No glu in the dishes at Noglu, Paris
There is a gluten-free secret to uncover should you venture into the secret corridors off Boulevard Montmartre. Tucked up between the stamp collectors and Parisian antique dealers of Passage des Panoramas, Noglu boasts a modern and minimalist interior with avant garde recipes whose aromas hook the noses of those wanting a change from the traditional fare found along the Passage.
Noglu is part of the ‘With Love Allergen Free’ movement that controls the non-contaminated recipes and preparation of dishes served in advertised, allergen-free establishments in France. The restaurant is accredited as being a gluten free kitchen, with some dishes even being lactose free.
Having visited the United States, Fréderique returned to France frustrated at the limited dining options that existed in the supposedly gastronomic empire of Europe.
After numerous consultations, Fréderique handpicked an award-winning team of chefs and patisserie specialists, and Noglu was born. Word soon spread, with the Passage des Panoramas filling up with people turned away from the already booked-out restaurant.
Noglu offers a set, brunch-style menu on weekends, and a traditional, set menu on weekdays with delicacies varying from day to day. It is thus highly advised to visit Noglu more than just once.
Perhaps you don’t have time for a sit-down meal, but if you are in need of a little goutée to refuel you on your shopping spree along Boulevard Montmartre, Noglu are experts when it comes to sugary treats. I tried a delicious pineapple mini cake which tasted, I think for the first time since my diagnosis, like I had truly eaten a cake!
But Noglu are better known for their pain, for which you simply must place an order. I tried a few tranches that came with my meal and was sorely disappointed to be told that there was not even one miette left to buy for the day.
The woman behind the legendary recipe is Chef Patisserie Jennifer Lepoutre. I did get to speak to Japanese born Mitsuru Yanese, Chef du Cuisine at Noglu. Though he wouldn’t divulge the recipe, he did let spill that the taste came down to a marvellous mix of chickpea, rice, corn, buckwheat, and potato flours.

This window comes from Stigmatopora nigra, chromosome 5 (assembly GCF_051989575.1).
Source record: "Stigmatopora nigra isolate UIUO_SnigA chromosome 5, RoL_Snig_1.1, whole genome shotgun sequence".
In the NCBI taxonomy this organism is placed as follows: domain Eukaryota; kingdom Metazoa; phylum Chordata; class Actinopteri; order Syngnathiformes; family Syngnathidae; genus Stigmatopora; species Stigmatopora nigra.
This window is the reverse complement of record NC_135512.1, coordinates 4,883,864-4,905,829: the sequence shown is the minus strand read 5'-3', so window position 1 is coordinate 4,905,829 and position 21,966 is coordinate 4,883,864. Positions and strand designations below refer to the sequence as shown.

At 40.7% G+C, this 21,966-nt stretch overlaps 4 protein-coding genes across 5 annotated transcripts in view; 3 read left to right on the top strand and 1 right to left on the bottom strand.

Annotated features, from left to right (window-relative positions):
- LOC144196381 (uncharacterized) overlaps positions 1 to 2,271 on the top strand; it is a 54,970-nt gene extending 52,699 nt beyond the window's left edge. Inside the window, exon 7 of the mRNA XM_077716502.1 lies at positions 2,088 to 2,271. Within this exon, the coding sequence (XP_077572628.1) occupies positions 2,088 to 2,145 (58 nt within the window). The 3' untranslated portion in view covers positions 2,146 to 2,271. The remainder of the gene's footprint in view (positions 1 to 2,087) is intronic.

The proof is in the mixture, as no less than ten people came in during my first visit asking after the beloved loaf, only to be told the same news I had been.
Apart from the bread, my favourite thing about Noglu is sitting at the bar stools at the counter and eying off the chefs as they create their wheat-free wonders, trying to glean just a speck of their cooking cleverness.
Sitting at the bar, you can also develop quite an impressive range of culinary-based vocabulary, such as incroyable, magnifique, j’arrive pas à y croire! as the perfectly mounted plates are placed in front of the salivating clientele.
Sitting at the counter is not only a perfect place to improve your French, but also a great place for meeting fellow expats and English-speaking travellers who you can share gluten free tips and tales with.
On one occasion I met a fellow Australian who had been surviving on rice cakes and cut vegetables as she made her way around France, and we happily conversed over our meal, hardly believing that we were finally enjoying the art of French cuisine, but with no glu!
If you have any Noglu or no-glu tales or tips, please share them below…Noglu
16 passage des Panoramas
Métro: Richelieu – Drouot or Grands Boulevards. Image credits:
1. Noglu, by Doug H via Yelp.
2. Passage des Panoramas, by John Althouse Cohen via Flickr.
3. Passage des Panoramas, by Phil Beard via Flickr.
4. Ardoise, by Zeva B. via Yelp.
5. Pain, by Doug H via Yelp.